Skip to content

Civil Orders (1291A/23)


I am writing to you under the Freedom of Information Act 2000 to request the following information from your force:

  1. The total number of civil orders issued by your force broken by year from 2018 to the most recent data available. If possible, I would appreciate it if this could be broken down by type of civil order issued.
  2. The total number of complaints that were logged against officers at your force by year from 2018 to the most recent data available, if feasible, broken down by the nature of category of the complaint.
  3. A breakdown of the outcomes of those complaints – i.e. how many led to, say, misconduct hearings or criminal prosecutions, how many led to investigations or how many had no further action taken – similarly broken down by year, as above.
  4. The total number of both ‘mandatory’ and ‘voluntary’ referrals to the IOPC of cases involving officers or staff from your force broken by year from 2018 to the most recent data available. In the case of ‘voluntary’ referrals, if possible, a wider breakdown of the outcomes of those referrals would be appreciated (i.e. how many led IOPC to launch its own investigation, how many led to the IOPC to supervise a force professional standards investigation or how many cases where the IOPC declined to have input into the case in question)

Clarification received 22/08/2023:

I wanted to clarify that ideally I was hoping for the request to cover all types of civil order notices, but if that is not possible it would be acceptable to limit the response to focus just on civil injunctions, community protection notices and criminal behaviour orders. I also have no preference between orders issued by the force or those actually made – ideally would love to see figures for both – but if one is infeasible then I am happy to go with whichever allows the request to stay workable within the limits of the act.


Our data are not organised in such a way as to allow us to provide this information within the appropriate (cost) limit under the Freedom of Information (FOI) Act. In relation to question 1, civil orders are held by different departments, therefore in order to determine all the different types of orders and which departments hold the information for these we would need to separately approach each individual department across the force. In relation to questions 2 – 4, this information is not all held in a centrally collated format. New regulations were introduced in 2020 which changed our Professional Standards Department’s processes in recording and assessing cases. However, information held prior to 2020 was collated in different formats and locations, and with varying levels of detail. Therefore, retrieving information prior to 2020 would require manual searches and cross-referencing multiple locations in respect of thousands of case files. To conduct these separate searches, however, would exceed the appropriate limit (FOIA, s.12).

This means that the cost of providing you with the information is above the amount to which we are legally required to respond i.e. the cost of locating and retrieving the information exceeds the ‘appropriate level’ as stated in the Freedom of Information (Fees and Appropriate Limit) Regulations 2004.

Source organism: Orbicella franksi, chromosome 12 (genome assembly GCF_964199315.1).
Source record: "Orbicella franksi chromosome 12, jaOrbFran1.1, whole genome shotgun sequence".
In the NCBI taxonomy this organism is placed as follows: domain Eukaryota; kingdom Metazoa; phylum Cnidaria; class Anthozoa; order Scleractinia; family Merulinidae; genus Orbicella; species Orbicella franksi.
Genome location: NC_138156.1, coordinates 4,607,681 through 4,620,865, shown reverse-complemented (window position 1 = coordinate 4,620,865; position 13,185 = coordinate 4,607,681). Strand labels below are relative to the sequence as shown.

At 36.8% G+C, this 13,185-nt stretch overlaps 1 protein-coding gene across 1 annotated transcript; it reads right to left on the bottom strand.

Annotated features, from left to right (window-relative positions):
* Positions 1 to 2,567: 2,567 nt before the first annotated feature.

In accordance with the Freedom of Information Act 2000, this letter acts as a Refusal Notice for this part of the request and if one part of a request exceeds the fees limit then S12 of the Act applies to the whole request.

However, in accordance with Section 16 of the Act I have a duty to provide advice and assistance in relation to your request and can provide relevant information for the remainder of your request as this was retrieved during our initial research. Please find this information attached (1291A_Attachment).

In addition to the attached response, please be advised that we want our officers to uphold the highest of standards so the public has the utmost confidence in them.

It is important to note the force operates under the Police Code of Ethics and Standards of Professional Behaviour. This includes challenging any inappropriate behaviour or action which would discredit the police service or undermine public confidence in policing.

Our Professional Standards department take a robust stance and are committed to rooting out abuse of power, criminality and corruption whenever we find evidence of it. This is done by carrying out thorough investigations, offering support and dealing appropriately with anyone found to be acting in an inappropriate manner.

We must do everything we can to maintain public confidence and trust in policing. This will provide reassurance to the public that we mean it when we say we’ll do all we can to preserve and rebuild trust.

The figures provided therefore are our best interpretation of relevance of data to your request, but you should be aware that the collation of figures for ad hoc requests may have limitations and this should be taken into account when those data are used.

If you decide to write an article / use the enclosed data we would ask you to take into consideration the factors highlighted in this document so as to not mislead members of the public or official bodies, or misrepresent the relevance of the whole or any part of this disclosed material.

This should not be taken as a precedent that additional information would be supplied outside of the time/fees legislation for any subsequent requests.

Further information on section 12 of FOI is available here: